Nearly 200 rhino poached in SA

Johannesburg - South Africa has lost 199 rhino to poaching since the beginning of 2012, the department of environmental affairs said on Monday.

"Latest statistics indicate that the Kruger National Park is still the most targeted by poachers with the park having lost a total of 119 rhino from the beginning of this year," department spokesperson Albi Modise said.

In a statement, he said the targeted provinces included Limpopo, Mpumalanga, North West and KwaZulu-Natal, which collectively accounted for 73 killed rhino.

Thus far, 122 arrests had been made of which 108 were poachers and 14 were either couriers or buyers.

South Africans were urged to report incidents of rhino poaching or any tip-offs that could lead to arrest and prevention of illegal killing to 0800 205 005.

According to the department, in 2010 there were 146 rhino poached in the Kruger National Park and a total of 333 nationally.

Under fire

In 2011, there were 252 rhino poached in the Kruger National Park and 448 nationally.
On Saturday morning, a policeman and a game ranger were both shot and killed in the park.

The policeman, accompanied by a soldier, was searching for rhino poachers in the park's southern Tshokwane section when they came under fire, police spokesperson Colonel Vishnu Naidoo said on Sunday.

"The shooting resulted in the [police] member being shot and killed. In return, the defence force member fatally wounded the shooter," said Naidoo.

"It emerged later that the shooter was in fact an on-duty [SA National Parks] game ranger."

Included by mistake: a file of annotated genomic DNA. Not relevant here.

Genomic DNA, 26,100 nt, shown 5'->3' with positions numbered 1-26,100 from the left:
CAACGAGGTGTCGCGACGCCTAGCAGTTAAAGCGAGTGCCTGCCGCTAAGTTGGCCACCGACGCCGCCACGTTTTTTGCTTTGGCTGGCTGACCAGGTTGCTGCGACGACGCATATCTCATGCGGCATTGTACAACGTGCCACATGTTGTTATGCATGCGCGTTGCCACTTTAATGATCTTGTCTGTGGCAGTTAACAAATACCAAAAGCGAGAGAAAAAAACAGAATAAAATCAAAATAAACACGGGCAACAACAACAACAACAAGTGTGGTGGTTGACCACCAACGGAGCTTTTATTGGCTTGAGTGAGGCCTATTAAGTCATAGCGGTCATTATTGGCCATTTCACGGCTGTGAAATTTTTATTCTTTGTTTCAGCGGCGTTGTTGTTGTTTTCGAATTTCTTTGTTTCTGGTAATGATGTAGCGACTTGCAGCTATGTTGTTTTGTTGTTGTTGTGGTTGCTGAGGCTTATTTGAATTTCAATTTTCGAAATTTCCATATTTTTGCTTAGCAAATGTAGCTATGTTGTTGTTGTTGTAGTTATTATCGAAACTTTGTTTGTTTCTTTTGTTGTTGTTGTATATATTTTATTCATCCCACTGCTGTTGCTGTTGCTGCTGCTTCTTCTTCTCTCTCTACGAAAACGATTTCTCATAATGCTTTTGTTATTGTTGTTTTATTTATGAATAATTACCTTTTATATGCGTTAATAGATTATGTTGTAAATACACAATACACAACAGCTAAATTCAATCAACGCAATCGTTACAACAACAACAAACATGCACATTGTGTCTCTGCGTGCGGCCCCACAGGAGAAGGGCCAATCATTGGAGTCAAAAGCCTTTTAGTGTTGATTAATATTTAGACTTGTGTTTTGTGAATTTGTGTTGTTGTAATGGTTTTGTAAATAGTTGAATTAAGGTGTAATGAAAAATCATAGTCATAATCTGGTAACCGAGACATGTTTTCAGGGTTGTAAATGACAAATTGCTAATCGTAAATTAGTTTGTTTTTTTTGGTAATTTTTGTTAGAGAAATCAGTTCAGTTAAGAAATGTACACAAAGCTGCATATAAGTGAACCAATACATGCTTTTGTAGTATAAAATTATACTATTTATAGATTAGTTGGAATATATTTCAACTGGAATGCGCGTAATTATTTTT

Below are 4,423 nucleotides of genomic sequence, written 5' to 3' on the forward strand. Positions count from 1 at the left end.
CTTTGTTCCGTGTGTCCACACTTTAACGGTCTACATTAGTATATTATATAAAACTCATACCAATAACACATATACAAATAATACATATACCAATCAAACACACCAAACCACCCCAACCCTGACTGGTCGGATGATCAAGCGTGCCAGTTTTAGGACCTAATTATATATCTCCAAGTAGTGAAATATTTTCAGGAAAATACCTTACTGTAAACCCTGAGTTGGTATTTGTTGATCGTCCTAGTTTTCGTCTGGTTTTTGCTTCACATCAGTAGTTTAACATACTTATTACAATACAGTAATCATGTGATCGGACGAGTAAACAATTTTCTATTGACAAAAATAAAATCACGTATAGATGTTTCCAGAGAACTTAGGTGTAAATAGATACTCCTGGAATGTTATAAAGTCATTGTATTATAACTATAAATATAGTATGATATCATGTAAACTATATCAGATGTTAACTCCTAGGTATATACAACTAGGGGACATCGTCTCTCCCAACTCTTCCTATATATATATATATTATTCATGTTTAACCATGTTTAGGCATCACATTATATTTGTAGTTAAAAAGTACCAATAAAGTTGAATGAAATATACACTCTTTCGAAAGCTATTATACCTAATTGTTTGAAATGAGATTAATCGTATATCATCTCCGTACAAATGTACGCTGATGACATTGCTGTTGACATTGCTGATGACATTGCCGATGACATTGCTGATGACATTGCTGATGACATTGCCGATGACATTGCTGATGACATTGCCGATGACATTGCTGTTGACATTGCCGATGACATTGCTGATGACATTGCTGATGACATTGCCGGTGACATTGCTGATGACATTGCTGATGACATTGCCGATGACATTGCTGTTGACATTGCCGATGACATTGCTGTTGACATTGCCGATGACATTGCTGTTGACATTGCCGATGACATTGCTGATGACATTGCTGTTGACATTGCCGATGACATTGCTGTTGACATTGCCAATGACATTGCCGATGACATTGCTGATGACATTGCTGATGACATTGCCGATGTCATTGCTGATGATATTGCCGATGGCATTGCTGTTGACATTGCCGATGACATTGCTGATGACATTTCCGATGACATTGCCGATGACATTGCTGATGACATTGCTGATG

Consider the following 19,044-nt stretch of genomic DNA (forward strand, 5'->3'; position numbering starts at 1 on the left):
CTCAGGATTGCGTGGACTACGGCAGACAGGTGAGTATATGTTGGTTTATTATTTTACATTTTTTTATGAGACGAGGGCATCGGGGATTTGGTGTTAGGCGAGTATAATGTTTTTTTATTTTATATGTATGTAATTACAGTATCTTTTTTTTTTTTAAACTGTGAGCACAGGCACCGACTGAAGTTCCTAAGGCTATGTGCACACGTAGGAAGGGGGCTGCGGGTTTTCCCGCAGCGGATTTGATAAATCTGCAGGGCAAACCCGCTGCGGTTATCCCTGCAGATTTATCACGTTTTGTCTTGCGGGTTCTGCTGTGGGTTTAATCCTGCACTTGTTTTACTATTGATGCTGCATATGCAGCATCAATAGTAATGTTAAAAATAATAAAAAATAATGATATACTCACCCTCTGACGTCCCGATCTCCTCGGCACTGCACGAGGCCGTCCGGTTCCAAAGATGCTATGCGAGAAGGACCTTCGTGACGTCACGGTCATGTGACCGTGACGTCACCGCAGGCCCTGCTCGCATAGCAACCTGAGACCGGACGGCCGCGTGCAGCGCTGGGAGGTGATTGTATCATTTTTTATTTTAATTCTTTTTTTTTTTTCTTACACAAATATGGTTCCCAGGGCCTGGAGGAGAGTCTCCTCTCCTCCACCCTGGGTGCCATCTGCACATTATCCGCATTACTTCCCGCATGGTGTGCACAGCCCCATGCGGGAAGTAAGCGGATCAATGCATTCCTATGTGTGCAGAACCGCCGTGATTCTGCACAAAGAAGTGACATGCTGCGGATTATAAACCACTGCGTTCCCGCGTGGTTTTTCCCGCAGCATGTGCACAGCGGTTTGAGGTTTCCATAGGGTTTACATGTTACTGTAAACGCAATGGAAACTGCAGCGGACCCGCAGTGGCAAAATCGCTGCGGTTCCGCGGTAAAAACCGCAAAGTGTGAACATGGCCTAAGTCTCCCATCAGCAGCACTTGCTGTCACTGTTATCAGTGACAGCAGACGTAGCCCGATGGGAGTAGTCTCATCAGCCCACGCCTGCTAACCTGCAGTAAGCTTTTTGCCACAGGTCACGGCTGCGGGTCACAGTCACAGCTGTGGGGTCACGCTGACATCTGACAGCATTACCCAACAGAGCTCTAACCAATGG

An inquest docket had been opened to determine the circumstances and cause of the incident.

According to reports, on Monday Kruger National Park spokesperson William Mabasa said that since the start of 2011 there had been 25 shoot-outs in the park.

War zone


Beeld quoted a source as saying that since the anti-poaching campaign was stepped-up, the park had turned into a "war zone".

It reported that throwing various groups together in the fight against poaching caused mutual distrust.

The newspaper also reported the source as saying that rangers were specifically trained to track poachers, whereas police and soldiers were not.

On Monday, Naidoo said there were no new developments in the investigation into the past weekend's shooting.

He also felt the article was distorted.

He did not want to elaborate, but said the inquest into the shooting would take time and any comment now would be purely speculative.

When contacted, Mabasa said he would comment later this week.
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